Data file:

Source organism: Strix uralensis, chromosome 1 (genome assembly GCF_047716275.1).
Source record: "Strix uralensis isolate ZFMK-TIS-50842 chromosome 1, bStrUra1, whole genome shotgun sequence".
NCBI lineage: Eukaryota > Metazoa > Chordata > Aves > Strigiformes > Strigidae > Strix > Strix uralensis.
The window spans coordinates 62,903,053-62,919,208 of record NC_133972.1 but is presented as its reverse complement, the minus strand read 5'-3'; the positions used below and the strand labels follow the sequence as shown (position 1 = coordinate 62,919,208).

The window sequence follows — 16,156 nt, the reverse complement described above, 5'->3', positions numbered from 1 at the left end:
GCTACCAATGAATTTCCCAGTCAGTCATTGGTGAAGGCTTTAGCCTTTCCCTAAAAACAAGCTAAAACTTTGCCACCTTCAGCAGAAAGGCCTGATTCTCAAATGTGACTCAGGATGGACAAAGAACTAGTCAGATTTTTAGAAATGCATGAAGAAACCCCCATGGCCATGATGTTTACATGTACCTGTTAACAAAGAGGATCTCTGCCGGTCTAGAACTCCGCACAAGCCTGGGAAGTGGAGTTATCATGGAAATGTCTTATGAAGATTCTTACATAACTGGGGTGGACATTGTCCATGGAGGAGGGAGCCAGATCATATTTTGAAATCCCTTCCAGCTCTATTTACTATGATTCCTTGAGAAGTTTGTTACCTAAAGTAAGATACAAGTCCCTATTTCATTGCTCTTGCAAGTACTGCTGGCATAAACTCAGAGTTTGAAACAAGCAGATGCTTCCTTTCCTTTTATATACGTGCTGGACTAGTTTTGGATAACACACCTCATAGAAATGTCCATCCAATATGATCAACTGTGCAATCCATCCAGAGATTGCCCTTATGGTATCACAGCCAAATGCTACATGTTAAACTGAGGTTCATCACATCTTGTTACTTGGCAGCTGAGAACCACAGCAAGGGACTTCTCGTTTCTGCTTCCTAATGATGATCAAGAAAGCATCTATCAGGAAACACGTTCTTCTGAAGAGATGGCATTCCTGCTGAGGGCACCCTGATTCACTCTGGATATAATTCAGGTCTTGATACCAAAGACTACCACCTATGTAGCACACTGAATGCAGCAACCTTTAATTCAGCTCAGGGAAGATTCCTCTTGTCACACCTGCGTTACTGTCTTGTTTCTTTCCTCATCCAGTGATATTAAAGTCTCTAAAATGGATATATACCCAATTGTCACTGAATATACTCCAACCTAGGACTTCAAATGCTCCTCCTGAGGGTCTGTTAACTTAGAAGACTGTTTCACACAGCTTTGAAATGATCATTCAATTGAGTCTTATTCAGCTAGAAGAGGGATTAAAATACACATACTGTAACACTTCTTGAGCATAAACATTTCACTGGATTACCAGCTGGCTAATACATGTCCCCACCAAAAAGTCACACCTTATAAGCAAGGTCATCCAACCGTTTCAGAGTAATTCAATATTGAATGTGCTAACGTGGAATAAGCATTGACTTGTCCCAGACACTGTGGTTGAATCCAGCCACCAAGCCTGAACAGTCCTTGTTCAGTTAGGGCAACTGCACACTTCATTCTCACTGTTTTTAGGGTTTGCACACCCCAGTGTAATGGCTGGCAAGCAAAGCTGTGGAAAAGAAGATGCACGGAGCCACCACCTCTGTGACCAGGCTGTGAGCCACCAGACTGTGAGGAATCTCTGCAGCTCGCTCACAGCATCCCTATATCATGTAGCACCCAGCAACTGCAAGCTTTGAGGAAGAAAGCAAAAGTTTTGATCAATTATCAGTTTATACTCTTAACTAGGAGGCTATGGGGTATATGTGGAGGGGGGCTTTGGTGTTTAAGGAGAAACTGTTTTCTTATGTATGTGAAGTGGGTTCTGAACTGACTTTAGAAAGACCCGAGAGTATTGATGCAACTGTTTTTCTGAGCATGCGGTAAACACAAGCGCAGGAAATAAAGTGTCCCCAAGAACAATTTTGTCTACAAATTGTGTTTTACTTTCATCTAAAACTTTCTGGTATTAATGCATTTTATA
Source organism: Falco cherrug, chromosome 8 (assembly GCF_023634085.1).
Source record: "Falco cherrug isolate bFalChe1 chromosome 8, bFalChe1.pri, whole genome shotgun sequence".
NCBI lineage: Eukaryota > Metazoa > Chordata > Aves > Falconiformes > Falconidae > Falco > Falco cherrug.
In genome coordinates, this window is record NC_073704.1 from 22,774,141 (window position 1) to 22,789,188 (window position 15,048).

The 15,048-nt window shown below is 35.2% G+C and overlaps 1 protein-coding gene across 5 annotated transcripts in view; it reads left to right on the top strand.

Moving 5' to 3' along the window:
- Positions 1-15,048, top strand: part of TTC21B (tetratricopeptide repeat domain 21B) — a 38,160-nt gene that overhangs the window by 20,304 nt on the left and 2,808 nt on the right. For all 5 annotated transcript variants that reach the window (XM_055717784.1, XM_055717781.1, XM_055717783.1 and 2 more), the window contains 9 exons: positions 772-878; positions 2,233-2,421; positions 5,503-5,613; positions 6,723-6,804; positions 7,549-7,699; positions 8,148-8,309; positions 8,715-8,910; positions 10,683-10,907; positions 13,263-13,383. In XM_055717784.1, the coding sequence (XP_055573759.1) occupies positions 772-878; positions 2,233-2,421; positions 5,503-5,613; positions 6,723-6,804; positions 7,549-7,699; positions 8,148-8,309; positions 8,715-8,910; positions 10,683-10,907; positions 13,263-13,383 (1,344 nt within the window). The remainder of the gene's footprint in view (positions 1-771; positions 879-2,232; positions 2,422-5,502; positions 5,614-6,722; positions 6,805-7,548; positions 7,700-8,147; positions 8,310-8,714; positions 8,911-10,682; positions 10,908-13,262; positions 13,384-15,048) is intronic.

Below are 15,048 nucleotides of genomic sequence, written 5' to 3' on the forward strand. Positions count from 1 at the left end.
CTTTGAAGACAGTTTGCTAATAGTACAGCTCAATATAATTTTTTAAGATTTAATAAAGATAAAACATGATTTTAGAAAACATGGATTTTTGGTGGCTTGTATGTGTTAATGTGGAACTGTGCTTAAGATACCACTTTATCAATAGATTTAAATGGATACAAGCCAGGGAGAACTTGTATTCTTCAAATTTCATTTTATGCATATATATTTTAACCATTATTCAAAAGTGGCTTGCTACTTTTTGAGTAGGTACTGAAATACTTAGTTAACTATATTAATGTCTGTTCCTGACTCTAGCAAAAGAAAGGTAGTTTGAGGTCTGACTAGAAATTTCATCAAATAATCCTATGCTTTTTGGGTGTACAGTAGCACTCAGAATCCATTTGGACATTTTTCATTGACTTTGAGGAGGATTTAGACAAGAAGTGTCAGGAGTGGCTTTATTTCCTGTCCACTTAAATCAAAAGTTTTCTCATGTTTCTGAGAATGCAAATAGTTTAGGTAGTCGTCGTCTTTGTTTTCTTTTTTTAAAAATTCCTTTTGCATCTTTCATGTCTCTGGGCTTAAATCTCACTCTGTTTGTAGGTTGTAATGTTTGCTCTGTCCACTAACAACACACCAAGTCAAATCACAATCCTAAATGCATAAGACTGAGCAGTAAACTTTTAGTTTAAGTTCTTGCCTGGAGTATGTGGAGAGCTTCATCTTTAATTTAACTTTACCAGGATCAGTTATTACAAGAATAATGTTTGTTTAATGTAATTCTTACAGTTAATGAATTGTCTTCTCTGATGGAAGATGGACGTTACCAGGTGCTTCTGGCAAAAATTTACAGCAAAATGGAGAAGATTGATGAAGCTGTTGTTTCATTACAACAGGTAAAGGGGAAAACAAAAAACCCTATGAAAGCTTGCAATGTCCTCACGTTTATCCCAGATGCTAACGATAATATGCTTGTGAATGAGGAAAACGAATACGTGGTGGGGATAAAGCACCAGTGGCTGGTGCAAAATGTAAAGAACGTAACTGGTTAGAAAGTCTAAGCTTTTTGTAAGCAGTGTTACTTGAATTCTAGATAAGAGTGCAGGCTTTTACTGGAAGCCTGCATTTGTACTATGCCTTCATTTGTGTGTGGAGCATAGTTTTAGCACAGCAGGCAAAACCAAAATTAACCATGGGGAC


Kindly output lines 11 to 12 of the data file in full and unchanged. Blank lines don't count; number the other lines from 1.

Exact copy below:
The 15,048-nt window shown below is 35.2% G+C and overlaps 1 protein-coding gene across 5 annotated transcripts in view; it reads left to right on the top strand.

Moving 5' to 3' along the window: